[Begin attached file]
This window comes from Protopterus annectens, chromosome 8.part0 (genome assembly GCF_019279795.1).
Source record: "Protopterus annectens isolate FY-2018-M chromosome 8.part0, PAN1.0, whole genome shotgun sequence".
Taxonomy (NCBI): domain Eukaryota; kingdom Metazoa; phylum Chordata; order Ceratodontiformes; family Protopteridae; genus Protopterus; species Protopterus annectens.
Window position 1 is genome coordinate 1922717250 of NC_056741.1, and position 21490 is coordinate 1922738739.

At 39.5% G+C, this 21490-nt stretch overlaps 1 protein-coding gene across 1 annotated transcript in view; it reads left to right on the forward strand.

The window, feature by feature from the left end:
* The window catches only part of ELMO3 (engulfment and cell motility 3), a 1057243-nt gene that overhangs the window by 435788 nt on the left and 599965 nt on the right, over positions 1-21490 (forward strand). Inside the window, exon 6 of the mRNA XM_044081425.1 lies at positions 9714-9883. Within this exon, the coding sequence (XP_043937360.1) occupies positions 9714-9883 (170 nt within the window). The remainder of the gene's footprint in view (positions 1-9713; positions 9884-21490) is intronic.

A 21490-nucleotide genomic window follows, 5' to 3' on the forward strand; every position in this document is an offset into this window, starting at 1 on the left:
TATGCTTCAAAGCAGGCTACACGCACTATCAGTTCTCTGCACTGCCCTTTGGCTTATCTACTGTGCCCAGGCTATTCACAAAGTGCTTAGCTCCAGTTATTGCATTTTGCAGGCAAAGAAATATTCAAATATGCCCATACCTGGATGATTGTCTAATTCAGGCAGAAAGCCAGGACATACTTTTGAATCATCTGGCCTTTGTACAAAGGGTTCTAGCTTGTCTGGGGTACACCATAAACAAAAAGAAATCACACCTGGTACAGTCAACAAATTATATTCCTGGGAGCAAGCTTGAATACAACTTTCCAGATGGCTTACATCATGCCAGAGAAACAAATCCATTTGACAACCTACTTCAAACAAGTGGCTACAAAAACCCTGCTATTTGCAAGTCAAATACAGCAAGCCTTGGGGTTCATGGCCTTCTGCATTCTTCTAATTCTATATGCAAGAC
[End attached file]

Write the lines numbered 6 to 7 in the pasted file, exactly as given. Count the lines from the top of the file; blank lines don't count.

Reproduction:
The window, feature by feature from the left end:
* The window catches only part of ELMO3 (engulfment and cell motility 3), a 1057243-nt gene that overhangs the window by 435788 nt on the left and 599965 nt on the right, over positions 1-21490 (forward strand). Inside the window, exon 6 of the mRNA XM_044081425.1 lies at positions 9714-9883. Within this exon, the coding sequence (XP_043937360.1) occupies positions 9714-9883 (170 nt within the window). The remainder of the gene's footprint in view (positions 1-9713; positions 9884-21490) is intronic.